Threats from right wing group – a strategy to cut off the victim from empathy and support system
What the minority community, disoriented by their sorrow, need the most is an assurance that their lives matter, that the violence caused to them should not have happened and that we the people of this nation are sorry and extend our condolences. That was the idea with which Harsh Mander started his Karwan. But those trying to dehumanize the minority community are also against anybody who would extend any empathy and support to them. They are not only perpetrating violence but also cutting the victim off from all support system.
A day before the Karwan was supposed to reach Alwar all six accused named by Pehlu Khan in his dying declaration were given a clean chit by Rajasthan state police. The timing of the decision was rather fateful and soon enough the Karwan received threats from Hindu extremist groups. Harish Saini from Hindu Jagran Manch reportedly appealed to Rajasthan administration to not allow the Karwan to hold any event in Alwar. “Any attempt to pay tribute to deceased Pehlu Khan would not be tolerated,” said Keshavchand Sharma of Vishwa Hindu Parishad.
Even though the Karwan received Rajasthan administration’s assurance that it would not be stopped anywhere local partners in Behror succumbed to the threats, the venue for peace meeting ‘Ganesh Plaza’ got cancelled and no other venue could be arranged. Local traders threatened to close down Behror in case the Karwan held any event. A defiant Harsh Mander however remained steady on his mission to at least pay tribute to Pehlu Khan by offering flowers at the spot where he was lynched. Even this much humanity was not to be allowed by the right wing groups. The State police also tried to put pressure on Mander, “If you place flower at that spot, this would become a trend,” said one of the officers. “Let it be, what is wrong in it?” replied Mander.
The Karwan had to enter Rajasthan with police protection. The travelers were given instructions on what to do if stones were thrown at the bus, “Duck and don’t move” they were told. Despite constant threats and pressure the Karwan arrived at Behror on 15th September and was met with a considerably large crowd of Hindu right wing groups.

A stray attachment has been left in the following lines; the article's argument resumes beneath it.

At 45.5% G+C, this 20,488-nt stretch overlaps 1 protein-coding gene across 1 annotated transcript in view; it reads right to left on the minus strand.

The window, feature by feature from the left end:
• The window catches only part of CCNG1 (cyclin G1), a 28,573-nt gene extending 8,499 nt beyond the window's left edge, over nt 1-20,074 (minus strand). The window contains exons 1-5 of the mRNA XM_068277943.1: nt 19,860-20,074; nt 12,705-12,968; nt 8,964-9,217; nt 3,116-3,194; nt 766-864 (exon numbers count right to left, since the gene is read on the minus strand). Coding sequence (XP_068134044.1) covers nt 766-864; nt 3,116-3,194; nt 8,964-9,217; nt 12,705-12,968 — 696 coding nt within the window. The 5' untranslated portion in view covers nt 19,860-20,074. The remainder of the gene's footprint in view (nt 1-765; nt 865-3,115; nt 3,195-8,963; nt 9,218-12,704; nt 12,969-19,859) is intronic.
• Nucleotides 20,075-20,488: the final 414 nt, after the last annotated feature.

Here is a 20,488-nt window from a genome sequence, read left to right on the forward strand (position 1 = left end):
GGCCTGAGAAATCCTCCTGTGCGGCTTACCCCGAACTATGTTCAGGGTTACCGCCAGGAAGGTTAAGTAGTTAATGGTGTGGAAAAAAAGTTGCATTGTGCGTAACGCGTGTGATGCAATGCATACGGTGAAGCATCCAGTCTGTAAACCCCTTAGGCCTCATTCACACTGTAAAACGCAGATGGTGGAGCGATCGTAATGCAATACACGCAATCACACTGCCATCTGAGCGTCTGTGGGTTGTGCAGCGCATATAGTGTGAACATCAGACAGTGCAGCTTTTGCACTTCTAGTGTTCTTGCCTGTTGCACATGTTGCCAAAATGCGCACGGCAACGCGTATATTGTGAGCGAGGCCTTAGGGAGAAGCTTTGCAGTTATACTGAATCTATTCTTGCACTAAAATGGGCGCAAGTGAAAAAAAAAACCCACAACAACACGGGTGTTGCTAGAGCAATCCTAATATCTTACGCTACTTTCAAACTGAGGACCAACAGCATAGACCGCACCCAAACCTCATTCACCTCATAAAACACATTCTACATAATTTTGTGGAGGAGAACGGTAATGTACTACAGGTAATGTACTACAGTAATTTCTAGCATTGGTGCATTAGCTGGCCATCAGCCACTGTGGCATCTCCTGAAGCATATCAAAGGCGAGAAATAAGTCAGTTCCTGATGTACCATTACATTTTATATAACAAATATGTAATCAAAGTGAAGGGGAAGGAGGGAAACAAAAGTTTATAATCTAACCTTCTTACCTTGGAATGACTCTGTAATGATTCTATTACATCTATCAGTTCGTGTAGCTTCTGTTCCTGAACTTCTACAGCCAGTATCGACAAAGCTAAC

Above Two photos: In spite of heavy police deployment Men from right wing groups started gathering near the spot where Pehlu Khan was lynched protesting Karwan’s attempt to pay tribute by offering flowers.
Harsh Mander and few others briefly sat in dharna near the Behror police station with his demand to offer tribute to Pehlu Khan and finally placed flowers at a symbolic location among heavy police security. As the bus moved towards Jaipur with a police escort, right wing goons from the street chanted “Bharat Mata Ki Jai,” “Joote maaro salo ko” and threw stones and shoes at it.
Such extreme hate, threats and intimidation towards a group of ordinary citizens with a simple message of love and empathy is a sign of the times we are living. The message is clear, anybody trying to build peace and harmony is doing so at their own risk. The Karwan members are not the regular protestors in political rallies facing tear gas and lathi charge or grassroot activists facing establishment’s ire. It is a group of people who usually do not have direct political participation. It was this category of people who Harsh Mander wanted to reach out, to build a bridge between the victims and those unaffected. It is also this category which might be easily intimated, and by doing so the right wing groups are trying to deter any such attempts for all times to come.
The practice of cross case on victims – a pressure tactics to withdraw cases against attackers
Families after families met by the Karwan revealed another dangerous pattern in the police investigation. Almost in all the cases of lynching by cow vigilantes there are criminal cases filed against the victim, casually referred to as ‘cross-case’. Cross cases are filed by cow vigilantes or registered suo-moto by police on various grounds like flouting traffic laws or animal protection laws etc as a means to put pressure on the victim not to pursue cases against vigilantes. Often these cross cases keep hanging on the victim’s fate while the perpetrators easily obtain bail and justice seem elusive. In such situation the victim or victim’s family is tempted to make a compromise leading withdrawal of cases by both sides. Although the legality of this is not so linear or simplistic the truth is that Muslims having any kind of dealing with cows, be it simple transportation, buying or selling for dairy are scared to even file FIR against cow vigilantes for the fear of getting roped in a cross case.